Top-class sport moving to Saudi Arabia is a ‘great thing’, says UAE official

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Abu Dhabi hosts a range of world-class sporting events - the Club World Cup, won last year by Cristiano Ronaldo’s Reald Madrid, being one of them. This year sees the UAE capital host the tournament for the fourth time. (AFP)
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World Series Boxing is coming to Saudi Arabia. (AFP)
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Dustin Johnson is set to entertain Saudi Arabian crowds next year. (AFP)
Updated 29 July 2018
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Top-class sport moving to Saudi Arabia is a ‘great thing’, says UAE official

  • Ahmed Al-Qubaisi, the director of marketing at the Abu Dhabi Sports Council, says Saudi Arabia is not a threat to UAE on the sporting front
  • Later this year Abu Dhabi will host the FIFA Club World Cup for the second year running, and fourth time in total

RIYADH: On Friday it was announced that the much-anticipated fight between world super-middleweight champion George Groves and highly rated youngster Callum Smith would be taking place in Jeddah. It is a bout that will be watched across the globe as the pair battle it out for the WBA super-middleweight and World Boxing Super Series (WBSS) titles.
Just a few months ago, had anyone said such a fight would happen at King Abdullah Sports City rather than Wembley Stadium, or in other traditional boxing heartlands, they would have been accused of being punch drunk. But such is the pace at which the Kingdom is making moves to bring top-class sporting events to the country, that in a short space of time it has dealt a right hook to accepted wisdom when it comes to sporting spectacles it can, will and wants to host.
It is clear that the country is revving its engines in terms of becoming a hub for well-known sports stars. On top of that fight, Saudi Arabia is also set to host the season-opening Formula E race in Riyadh in December, as well as world-class golfers Dustin Johnson and Patrick Reed in a European Tour event early next year.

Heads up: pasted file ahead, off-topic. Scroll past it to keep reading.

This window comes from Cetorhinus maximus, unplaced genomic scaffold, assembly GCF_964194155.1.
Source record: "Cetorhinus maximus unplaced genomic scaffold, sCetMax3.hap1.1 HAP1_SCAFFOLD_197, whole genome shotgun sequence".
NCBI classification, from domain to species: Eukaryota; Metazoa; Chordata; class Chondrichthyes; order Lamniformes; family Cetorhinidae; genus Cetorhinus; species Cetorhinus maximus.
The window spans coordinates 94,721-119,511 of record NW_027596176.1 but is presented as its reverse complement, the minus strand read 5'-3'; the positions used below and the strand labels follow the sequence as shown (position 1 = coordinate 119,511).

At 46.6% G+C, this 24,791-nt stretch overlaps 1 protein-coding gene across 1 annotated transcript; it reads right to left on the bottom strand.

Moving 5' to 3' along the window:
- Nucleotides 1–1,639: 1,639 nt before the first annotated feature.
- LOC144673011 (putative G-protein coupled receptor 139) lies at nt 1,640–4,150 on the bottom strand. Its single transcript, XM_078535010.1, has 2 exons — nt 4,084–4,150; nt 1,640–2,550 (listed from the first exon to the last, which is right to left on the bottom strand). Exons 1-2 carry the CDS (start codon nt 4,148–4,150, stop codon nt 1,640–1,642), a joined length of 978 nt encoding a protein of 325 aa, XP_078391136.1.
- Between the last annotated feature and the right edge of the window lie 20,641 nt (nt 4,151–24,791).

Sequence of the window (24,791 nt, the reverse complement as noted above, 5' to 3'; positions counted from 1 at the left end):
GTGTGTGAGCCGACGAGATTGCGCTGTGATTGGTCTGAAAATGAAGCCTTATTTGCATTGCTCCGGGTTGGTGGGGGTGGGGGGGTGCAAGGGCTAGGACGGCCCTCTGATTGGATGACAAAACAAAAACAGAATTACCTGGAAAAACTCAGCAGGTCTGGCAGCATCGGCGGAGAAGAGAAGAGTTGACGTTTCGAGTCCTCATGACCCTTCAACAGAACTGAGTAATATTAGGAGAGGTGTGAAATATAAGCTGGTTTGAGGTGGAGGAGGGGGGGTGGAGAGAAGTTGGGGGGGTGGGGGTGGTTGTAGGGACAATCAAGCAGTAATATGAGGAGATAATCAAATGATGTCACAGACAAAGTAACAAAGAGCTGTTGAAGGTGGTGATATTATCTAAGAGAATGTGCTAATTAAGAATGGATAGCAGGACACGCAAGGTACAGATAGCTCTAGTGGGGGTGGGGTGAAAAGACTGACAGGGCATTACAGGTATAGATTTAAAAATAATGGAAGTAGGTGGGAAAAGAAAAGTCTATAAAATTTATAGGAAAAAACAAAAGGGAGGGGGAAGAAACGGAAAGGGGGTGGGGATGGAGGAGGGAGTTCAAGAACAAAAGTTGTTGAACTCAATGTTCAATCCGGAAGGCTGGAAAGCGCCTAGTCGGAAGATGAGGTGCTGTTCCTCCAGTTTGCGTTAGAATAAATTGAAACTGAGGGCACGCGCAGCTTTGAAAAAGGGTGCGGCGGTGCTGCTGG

The policy of using sport as a vehicle to promote a country is a well-known one, and Saudi Arabia does not need to look far to find a nation that has hosted big sporting events in a bid to publicize itself to the world. Next-door neighbor UAE has long been a Middle East sporting hub with Tiger Woods, Roger Federer, Serena Williams, Lewis Hamilton, to name only four stars, regular visitors to the Emirates.
But anyone thinking that the UAE would be worried that Saudi Arabia is trying to muscle in and take some limelight away had better think again, as, according to Ahmed Al-Qubaisi, the director of marketing at the Abu Dhabi Sports Council, the Kingdom’s push to host world-class sports event can only benefit the whole region.
“We are very happy to get more top-class sports events (in) the region,” Al-Qubaisi told Arab News.
“All the people know about our countries and our culture, about everything. Saudi Arabia hosting world-class events will help us to increase the number of great events in the region and number of well-known sports stars.
“Saudi Arabia is definitely not a rival to the UAE.”
Later this year Abu Dhabi will host the FIFA Club World Cup for the second year running, and fourth time in total. It is just one of a number of events that gets eyes across the world focused on the UAE capital, the Formula One race being an obvious example of another.